Federal Liberals are taking some risky departures from the cautious political norm in a bid to put their once-mighty party back on the electoral map.

They overwhelmingly approved Sunday a resolution calling for the legalization and regulation of marijuana -- a position immediately endorsed in principle by interim leader Bob Rae, although it remains to be seen how, or if, the resolution translates into a platform plank for the next election.

"Let's face up to it, Canada, the war on drugs has been a complete bust," Rae declared in a closing speech to a three-day Liberal renewal convention.

Until now, Liberals have called only for decriminalization of marijuana, as has the NDP. The new call to legalize it completely and regulate its production and sale, much as is done with alcohol, is in stark contrast to the governing Conservatives, who've included stiffer penalties for marijuana possession in their omnibus tough-on-crime bill.

The legalized pot resolution came on the heels of another potentially risky gamble for the Liberals. After a heated debate late Saturday, delegates agreed to invite all liberal-minded Canadians to take part in choosing the party's next leader.

The party will create a new class of Liberal "supporters" -- anyone willing to register as believers in core Liberal values -- who will not have to pay a fee for a membership card to participate in leadership contests.

Wrapping up the convention, Rae heralded the two moves as a sign the chastened Liberal party is reaching out and renewing itself after last May's humiliating rout, when the party was reduced to a third-party rump with only 34 seats.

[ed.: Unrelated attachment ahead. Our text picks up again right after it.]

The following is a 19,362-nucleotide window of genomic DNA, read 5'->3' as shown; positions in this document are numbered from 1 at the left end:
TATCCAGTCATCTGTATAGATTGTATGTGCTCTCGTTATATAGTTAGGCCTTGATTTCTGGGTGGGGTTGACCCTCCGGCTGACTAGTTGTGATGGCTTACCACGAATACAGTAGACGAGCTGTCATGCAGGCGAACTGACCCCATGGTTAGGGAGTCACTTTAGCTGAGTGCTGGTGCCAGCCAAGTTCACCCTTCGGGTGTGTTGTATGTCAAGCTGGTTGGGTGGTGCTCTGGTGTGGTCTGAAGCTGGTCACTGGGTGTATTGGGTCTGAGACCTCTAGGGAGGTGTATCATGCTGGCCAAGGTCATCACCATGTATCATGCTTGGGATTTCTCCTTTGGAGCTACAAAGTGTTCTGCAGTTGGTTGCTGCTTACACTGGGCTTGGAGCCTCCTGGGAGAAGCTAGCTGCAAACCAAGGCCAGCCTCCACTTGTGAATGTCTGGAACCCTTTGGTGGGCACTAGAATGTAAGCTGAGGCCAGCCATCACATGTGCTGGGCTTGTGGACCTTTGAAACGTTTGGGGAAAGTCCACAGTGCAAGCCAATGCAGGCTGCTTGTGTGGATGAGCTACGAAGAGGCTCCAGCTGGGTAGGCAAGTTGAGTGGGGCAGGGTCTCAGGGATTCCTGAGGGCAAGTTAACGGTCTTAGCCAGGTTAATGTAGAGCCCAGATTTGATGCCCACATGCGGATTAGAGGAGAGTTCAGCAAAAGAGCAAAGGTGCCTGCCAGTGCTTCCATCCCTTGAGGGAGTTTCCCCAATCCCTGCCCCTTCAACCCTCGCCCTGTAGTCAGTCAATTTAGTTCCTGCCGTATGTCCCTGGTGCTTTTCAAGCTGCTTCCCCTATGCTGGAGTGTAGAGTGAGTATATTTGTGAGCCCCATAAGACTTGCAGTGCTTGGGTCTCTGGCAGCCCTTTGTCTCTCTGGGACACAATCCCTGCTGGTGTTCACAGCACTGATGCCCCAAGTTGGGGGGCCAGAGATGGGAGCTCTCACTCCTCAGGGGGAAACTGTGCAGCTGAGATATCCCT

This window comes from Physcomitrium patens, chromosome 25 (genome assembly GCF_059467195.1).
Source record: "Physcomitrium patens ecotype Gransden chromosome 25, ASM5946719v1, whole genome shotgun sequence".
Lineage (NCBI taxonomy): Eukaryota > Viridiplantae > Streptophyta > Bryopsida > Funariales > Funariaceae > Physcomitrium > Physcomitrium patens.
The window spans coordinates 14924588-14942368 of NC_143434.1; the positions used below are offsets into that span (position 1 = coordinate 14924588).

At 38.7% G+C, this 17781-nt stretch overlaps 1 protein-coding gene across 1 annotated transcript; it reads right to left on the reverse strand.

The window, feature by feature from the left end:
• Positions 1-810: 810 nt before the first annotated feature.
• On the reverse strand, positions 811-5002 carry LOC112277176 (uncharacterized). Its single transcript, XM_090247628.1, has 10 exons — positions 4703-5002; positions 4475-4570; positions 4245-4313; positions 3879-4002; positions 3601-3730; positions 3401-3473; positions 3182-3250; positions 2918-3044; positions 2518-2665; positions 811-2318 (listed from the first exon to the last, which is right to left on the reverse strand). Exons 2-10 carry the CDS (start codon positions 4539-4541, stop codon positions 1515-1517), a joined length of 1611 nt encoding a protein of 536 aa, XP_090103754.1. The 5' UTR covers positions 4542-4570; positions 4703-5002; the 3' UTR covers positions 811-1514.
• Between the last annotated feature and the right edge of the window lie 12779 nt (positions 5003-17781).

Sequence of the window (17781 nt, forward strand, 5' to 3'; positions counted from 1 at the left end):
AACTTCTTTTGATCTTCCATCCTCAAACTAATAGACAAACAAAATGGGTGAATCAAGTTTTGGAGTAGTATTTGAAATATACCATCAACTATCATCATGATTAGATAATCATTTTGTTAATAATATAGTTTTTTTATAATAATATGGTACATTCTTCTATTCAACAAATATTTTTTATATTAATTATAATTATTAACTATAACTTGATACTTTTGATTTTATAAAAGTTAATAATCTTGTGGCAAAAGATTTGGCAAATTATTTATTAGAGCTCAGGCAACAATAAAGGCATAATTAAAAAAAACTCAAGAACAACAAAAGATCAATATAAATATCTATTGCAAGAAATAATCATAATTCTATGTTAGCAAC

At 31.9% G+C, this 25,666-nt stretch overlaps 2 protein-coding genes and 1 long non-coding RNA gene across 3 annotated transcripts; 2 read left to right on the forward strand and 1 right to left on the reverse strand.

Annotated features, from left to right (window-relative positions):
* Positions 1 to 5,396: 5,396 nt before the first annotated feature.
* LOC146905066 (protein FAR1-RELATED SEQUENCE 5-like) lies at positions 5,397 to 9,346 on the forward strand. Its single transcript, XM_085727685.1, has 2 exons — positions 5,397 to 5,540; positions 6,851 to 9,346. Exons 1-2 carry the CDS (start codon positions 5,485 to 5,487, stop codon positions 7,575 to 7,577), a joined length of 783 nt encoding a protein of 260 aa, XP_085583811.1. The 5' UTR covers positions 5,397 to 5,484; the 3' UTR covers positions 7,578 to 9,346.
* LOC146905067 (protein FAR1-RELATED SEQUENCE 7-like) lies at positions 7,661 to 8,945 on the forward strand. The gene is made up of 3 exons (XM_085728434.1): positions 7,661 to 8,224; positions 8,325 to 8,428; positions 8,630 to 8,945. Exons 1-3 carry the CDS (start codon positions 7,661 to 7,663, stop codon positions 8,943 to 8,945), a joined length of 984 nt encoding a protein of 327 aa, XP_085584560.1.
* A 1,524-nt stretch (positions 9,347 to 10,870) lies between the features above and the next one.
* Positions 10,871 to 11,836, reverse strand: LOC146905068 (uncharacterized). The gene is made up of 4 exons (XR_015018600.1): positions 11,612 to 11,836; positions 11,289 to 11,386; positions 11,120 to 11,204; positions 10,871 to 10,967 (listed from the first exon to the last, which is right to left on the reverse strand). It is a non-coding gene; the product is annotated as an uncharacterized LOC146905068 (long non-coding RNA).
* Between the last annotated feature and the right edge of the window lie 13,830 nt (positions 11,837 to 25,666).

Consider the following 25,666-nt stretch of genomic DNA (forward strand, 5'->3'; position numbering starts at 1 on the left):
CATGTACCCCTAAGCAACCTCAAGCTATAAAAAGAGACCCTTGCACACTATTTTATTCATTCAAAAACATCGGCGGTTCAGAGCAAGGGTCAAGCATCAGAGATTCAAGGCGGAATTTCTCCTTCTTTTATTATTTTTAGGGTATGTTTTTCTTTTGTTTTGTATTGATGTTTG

"We Liberals have clearly and emphatically said to the people of Canada: 'We embrace change and we embrace all Canadians as we rebuild this great national party."'

Delegates further embraced change by choosing Mike Crawley as their new party president. He beat out Sheila Copps, a veteran former cabinet minister -- whom some Liberals felt symbolized the past -- by a slim 26 votes.

Rae maintained the convention underscores the difference between the Liberals and the more ideologically driven Tories and NDP, whom he described as dogmatic adherents to rigid "orthodoxies."

"If you want to be part of a group of free-thinking, innovative, thoughtful, pragmatic, hopeful, positive, happy people, come and join the Liberal party," he exhorted, adding with a chuckle, "And after the resolution on marijuana today, it's going to be a group of even happier people in the Liberal party."

Rae told delegates it makes no sense "to send another generation of young people into prison" for marijuana offences when "the most addictive substances that are facing Canada today are alcohol and cigarettes."

While they were willing to take some risks, delegates balked at a resolution calling on Canada to consider cutting its ties to the monarchy, an idea that would open a constitutional can of worms.

Both the marijuana and monarchy resolutions were put forward by the party's youth wing, which argued that the Liberal party needs to advance bold ideas that are more reflective of young people if it is to revive.

"I think that there's a certain amount of generational change happening in the party," said Samuel Lavoie, president of the Liberal youth wing.

"We're willing to push the envelope and we have the numbers and we have the will power to flex our muscles when it's needed."

Lavoie acknowledged the Tories will doubtless pounce on the marijuana resolution to lambaste the Liberals as soft on drug crimes.

"I personally think we Liberals should stop worrying about what the Conservatives will think about our policy and approach," he said, noting that diehard Tories will never vote Liberal in any event.

"We're talking to Canadians. The fact is that this is a sensible policy, evidence-based policy that is very easy to defend ... There is cross-partisan support among non-Conservative voters for this so we feel this is something that will get us votes."